ID Providers

Each node in Quine’s graph is defined by its ID—referred to internally as QuineId. The ID itself is fundamentally an uninterpreted sequence of bytes, but using each ID is mediated by a class of objects referred to as IdProviders. ID providers make working with IDs more convenient and allow for multiple types to be used or migration from one type to another.

An ID Provider is chosen at startup for an instance of the graph. the default ID provider creates and expects to find IDs that can be read as UUIDs. This means that every node in the graph is defined by a UUID.

Different ID Providers can implement different strategies for allocating new IDs. For instance, alternate UUID providers can be configured to generate UUIDs which conform to specification of UUID versions 3, 4, or 5.

Supported ID Providers

  • uuid - This ID provider will generate RFC compliant UUIDs, but will allow for reading a looser interpretation of UUIDs which allows for any use of the 128 bits available in a UUID. This is the default ID provider.
  • uuid-3 - Generate and read only Version-3 compliant UUIDs.
  • uuid-4 - Generate and read only Version-4 compliant UUIDs. When returning random UUIDs, and using idFrom (described below), deterministic UUIDs with Version-4 identifying bytes will be used.
  • uuid-5 - Generate and read only Version-5 compliant UUIDs
  • long - Generate random integer IDs in the range: [-(2^53-1), 2^53-1] – these may be safely used as IEEE double-precision floating-point values without loss of precision. This id scheme is not appropriate for large-scale datasets because of the high likelihood of a collision
  • byte-array - generate unstructured byte arrays as IDs.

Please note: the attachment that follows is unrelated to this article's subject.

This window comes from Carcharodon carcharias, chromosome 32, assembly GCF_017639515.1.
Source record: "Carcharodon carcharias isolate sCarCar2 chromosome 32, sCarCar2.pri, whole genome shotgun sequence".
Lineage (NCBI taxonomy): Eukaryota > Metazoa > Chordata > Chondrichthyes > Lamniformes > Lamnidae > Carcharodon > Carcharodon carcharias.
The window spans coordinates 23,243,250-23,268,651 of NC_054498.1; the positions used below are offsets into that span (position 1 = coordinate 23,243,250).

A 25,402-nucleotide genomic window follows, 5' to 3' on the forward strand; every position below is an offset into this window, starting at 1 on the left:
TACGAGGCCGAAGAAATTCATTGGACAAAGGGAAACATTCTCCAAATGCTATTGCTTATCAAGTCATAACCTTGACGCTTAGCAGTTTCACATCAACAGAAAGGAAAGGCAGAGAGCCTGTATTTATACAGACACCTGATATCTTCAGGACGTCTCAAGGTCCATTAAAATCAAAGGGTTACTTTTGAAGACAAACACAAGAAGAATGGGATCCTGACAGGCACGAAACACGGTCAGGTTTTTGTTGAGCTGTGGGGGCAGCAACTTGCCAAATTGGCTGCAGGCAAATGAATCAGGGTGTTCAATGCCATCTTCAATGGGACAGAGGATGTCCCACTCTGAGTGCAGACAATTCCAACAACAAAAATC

Quine has a unique challenge: how to work statefully with potentially infinite streams of data. One key strategy Quine uses is to generate known IDs from data deterministically. The idFrom function does exactly that. idFrom is a function we’ve added to Cypher which will take any number of arguments and deterministically produce a ID from that data. This is similar to a consistent-hashing strategy, except that the ID produced from this function is always an ID that conforms to the type chosen for the ID provider.

For example, if data ingested from a stream needs to set a new telephone number for a customer, the Cypher ingest query would use idFrom to locate the relevant node in the graph and update its property like this:

MATCH (customer) 
WHERE id(customer) = idFrom('customer', $that.customer-id)
SET = $

In this example, idFrom('customer', $that.customer-id) is used to generate a specific ID for a single node in the graph, determined by the constant string 'customer' and the value of customer-id being read from the newly streamed record. The ID returned from this function call will be a single fixed ID in the space of which ever ID provider was chosen (long, uuid, etc.). That ID is used in the WHERE clause to select a specific node from the graph and Quine is able to perform the corresponding update very efficiently.


See the section on Querying Infinite Data for a detailed discussion of how to use idFrom to work with infinite data streams during ingest, standing queries, and ad hoc queries.